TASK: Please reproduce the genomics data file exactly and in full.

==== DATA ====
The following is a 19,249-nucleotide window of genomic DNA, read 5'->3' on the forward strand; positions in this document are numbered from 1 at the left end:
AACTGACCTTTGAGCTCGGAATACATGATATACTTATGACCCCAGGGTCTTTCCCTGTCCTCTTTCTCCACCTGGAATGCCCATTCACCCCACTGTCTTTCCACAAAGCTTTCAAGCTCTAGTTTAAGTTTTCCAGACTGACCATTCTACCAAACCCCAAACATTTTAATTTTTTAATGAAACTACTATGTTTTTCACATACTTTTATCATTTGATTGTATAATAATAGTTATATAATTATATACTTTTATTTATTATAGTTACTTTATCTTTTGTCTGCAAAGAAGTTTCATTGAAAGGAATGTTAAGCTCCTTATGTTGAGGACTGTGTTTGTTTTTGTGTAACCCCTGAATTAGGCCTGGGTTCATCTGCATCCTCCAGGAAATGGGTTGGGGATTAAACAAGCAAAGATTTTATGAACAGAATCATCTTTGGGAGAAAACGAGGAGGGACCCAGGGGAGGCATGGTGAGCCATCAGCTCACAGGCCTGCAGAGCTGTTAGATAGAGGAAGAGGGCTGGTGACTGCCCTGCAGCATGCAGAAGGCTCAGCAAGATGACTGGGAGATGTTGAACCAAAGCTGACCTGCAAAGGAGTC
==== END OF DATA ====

The following is a 19,249-nucleotide window of genomic DNA, read 5'->3' on the forward strand; positions in this document are numbered from 1 at the left end:
AACTGACCTTTGAGCTCGGAATACATGATATACTTATGACCCCAGGGTCTTTCCCTGTCCTCTTTCTCCACCTGGAATGCCCATTCACCCCACTGTCTTTCCACAAAGCTTTCAAGCTCTAGTTTAAGTTTTCCAGACTGACCATTCTACCAAACCCCAAACATTTTAATTTTTTAATGAAACTACTATGTTTTTCACATACTTTTATCATTTGATTGTATAATAATAGTTATATAATTATATACTTTTATTTATTATAGTTACTTTATCTTTTGTCTGCAAAGAAGTTTCATTGAAAGGAATGTTAAGCTCCTTATGTTGAGGACTGTGTTTGTTTTTGTGTAACCCCTGAATTAGGCCTGGGTTCATCTGCATCCTCCAGGAAATGGGTTGGGGATTAAACAAGCAAAGATTTTATGAACAGAATCATCTTTGGGAGAAAACGAGGAGGGACCCAGGGGAGGCATGGTGAGCCATCAGCTCACAGGCCTGCAGAGCTGTTAGATAGAGGAAGAGGGCTGGTGACTGCCCTGCAGCATGCAGAAGGCTCAGCAAGATGACTGGGAGATGTTGAACCAAAGCTGACCTGCAAAGGAGTC